7. Fair Treatment Practices Policy

The fair treatment practices process is initiated by the employee as a means to assist in problem resolution with a supervisor or co-worker.  This policy does not apply to and will not replace the Rose-Hulman Policy for Civil Rights Equity Complaint Resolution for complaints relating to discrimination, harassment, or sexual misconduct.  Employees should still report complaints relating to discrimination, harassment, or sexual misconduct as stated in the Policy for Civil Rights Equity Complaint Resolution.  The Fair Treatment Practices Policy applies to all other conflicts with a supervisor or co-worker.

Consistent with its vision to be the best, Rose-Hulman Institute of Technology strives for a workplace where accountability, diversity, opportunity, openness, professionalism, teamwork, and a sense of purpose combine to create a rewarding work experience that promotes fairness and respect for all employees.

However, it is inevitable that in any workplace problems may arise.  The Institute recognizes the right of each employee to seek solutions concerning disagreements arising from workplace relationships, working conditions, employment practices, or differences of interpretation of policy. The Institute believes it is essential that those disagreements be resolved in an effective and timely manner that is fair to the individuals involved.

To assure fair consideration of all employee problem(s), a process for review and appeal has been established. The Fair Treatment Practices Policy will be revised and updated periodically.

  • Employees are encouraged to use the Fair Treatment Practices Policy and must not, under any circumstances, be penalized for doing so.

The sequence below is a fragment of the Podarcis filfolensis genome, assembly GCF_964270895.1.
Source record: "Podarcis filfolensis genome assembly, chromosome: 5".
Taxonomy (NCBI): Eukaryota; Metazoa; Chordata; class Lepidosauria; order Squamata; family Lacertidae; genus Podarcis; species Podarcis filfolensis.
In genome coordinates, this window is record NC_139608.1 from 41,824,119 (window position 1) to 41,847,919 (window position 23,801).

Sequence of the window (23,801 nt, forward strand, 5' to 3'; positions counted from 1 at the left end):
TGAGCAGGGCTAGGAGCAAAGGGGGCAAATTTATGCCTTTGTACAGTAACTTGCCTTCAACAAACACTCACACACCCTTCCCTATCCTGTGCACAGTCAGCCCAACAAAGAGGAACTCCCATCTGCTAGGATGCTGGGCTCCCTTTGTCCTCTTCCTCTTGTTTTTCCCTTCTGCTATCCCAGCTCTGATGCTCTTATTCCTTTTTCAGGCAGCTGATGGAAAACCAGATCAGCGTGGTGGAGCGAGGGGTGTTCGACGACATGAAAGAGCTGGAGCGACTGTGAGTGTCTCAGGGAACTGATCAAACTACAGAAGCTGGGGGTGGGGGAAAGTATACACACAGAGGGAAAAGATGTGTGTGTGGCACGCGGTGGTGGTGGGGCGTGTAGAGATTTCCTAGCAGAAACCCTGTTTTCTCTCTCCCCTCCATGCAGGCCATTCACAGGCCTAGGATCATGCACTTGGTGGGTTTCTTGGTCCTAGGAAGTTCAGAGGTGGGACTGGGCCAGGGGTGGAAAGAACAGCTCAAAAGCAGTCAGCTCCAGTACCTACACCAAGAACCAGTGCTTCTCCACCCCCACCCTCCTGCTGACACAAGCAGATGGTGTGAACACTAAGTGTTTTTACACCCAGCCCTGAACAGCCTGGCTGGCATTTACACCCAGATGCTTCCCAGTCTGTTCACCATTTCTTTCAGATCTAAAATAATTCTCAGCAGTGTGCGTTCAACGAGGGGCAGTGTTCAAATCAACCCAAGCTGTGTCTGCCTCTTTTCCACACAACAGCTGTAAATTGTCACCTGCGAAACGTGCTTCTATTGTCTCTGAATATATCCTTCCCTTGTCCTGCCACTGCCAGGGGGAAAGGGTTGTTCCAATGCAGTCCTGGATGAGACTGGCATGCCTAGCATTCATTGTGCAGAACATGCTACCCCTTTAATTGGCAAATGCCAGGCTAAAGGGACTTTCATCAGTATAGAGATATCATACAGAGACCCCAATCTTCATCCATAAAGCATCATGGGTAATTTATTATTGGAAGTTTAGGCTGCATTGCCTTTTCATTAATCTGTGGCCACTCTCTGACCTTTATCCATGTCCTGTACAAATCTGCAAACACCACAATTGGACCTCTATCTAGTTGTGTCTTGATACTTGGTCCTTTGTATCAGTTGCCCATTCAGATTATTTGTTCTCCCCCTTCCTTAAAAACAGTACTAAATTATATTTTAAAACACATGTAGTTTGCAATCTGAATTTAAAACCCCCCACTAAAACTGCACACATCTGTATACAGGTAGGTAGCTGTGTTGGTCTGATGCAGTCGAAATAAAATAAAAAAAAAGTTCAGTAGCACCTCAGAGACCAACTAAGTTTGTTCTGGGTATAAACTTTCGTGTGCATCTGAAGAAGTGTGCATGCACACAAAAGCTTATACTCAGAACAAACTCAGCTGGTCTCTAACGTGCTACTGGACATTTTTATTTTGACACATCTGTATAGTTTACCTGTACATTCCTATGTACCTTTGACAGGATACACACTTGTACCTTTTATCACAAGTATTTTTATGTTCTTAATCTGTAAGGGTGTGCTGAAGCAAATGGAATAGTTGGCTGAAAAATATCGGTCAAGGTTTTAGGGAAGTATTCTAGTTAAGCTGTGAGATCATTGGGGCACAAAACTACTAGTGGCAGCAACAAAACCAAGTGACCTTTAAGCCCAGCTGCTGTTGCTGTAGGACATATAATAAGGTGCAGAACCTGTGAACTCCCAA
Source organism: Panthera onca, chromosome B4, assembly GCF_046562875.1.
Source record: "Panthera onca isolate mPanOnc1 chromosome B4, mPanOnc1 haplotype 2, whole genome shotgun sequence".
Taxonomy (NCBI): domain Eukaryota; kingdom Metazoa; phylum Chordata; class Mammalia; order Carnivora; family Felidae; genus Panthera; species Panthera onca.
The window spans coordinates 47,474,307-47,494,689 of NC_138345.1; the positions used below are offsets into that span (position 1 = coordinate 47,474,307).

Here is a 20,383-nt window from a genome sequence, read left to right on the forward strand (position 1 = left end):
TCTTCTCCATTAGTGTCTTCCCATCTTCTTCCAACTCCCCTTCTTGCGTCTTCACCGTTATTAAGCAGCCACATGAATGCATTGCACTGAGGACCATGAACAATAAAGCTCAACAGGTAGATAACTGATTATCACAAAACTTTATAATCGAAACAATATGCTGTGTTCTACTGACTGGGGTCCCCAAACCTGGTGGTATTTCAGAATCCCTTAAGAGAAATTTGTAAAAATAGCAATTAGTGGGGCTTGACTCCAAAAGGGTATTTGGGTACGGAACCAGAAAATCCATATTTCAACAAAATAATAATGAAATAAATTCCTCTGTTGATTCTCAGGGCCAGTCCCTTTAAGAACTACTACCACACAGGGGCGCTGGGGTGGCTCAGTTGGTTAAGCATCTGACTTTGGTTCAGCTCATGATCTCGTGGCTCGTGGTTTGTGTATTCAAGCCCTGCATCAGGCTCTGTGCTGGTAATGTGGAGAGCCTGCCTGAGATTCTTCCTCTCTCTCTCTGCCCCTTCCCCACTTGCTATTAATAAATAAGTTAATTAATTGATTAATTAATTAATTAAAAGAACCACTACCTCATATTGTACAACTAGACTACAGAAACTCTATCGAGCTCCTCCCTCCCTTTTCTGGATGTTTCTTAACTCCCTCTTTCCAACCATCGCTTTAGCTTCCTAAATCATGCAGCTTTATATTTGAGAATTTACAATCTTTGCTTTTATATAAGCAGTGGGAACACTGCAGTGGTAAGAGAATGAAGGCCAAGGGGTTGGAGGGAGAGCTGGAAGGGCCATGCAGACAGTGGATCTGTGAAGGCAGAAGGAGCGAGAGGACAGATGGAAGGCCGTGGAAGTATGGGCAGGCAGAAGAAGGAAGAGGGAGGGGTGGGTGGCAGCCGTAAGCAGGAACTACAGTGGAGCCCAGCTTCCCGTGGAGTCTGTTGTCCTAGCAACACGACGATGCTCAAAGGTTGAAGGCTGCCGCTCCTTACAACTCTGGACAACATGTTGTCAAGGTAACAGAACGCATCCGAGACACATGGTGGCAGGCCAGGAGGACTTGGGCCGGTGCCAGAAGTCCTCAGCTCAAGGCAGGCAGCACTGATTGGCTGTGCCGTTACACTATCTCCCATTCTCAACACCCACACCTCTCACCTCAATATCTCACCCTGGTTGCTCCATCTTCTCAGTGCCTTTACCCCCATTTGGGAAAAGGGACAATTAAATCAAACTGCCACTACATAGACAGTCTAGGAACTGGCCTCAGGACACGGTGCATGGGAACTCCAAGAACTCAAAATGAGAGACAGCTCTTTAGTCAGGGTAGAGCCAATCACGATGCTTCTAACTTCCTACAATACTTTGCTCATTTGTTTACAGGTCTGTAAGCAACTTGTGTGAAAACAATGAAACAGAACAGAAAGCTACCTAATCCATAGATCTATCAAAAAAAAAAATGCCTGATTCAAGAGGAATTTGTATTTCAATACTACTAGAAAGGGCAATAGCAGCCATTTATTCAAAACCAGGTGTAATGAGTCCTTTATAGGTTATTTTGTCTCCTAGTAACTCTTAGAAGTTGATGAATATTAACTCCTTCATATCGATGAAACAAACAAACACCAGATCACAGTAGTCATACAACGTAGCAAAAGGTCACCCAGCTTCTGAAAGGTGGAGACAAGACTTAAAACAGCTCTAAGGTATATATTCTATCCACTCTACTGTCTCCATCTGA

• Rose-Hulman encourages the use of an open door practice which establishes a complaint resolution process and fosters an atmosphere of goodwill and cooperation.
  • To ensure a fair and open workplace, the Institute requires that all employees follow the policies outlined in this Handbook.

Problem Resolution Procedure

Step 1

When an employee has a question or concern, it is important that the situation be known immediately. When a problem arises, it should be resolved on an informal basis within the employee’s department or office if at all possible. The employee is encouraged to discuss his/her concern with the person causing the difficulty. If the employee is uncomfortable with this process or if he or she has used this process and is not satisfied with the result, the employee should discuss the issue with his/her immediate supervisor. 


Step 2

Employees are encouraged to use the services provided by Human Resources. If the employee is uncertain about how to approach a co-worker, supervisor, or staff in Human Resources, he/she may first seek counsel from a member of the Ombudsman Committee.  This counsel is available at any step in the process.

Human Resources provide a confidential channel through which to address workplace concerns and explore ways to address those concerns. The Director of Human Resources serves as a neutral mediator to encourage discussion among the parties involved in a dispute. The goals of the mediation are to find a mutually acceptable solution to the problem and to improve the working relationship.  The Director of Human Resources will also determine whether Institute policies have been followed.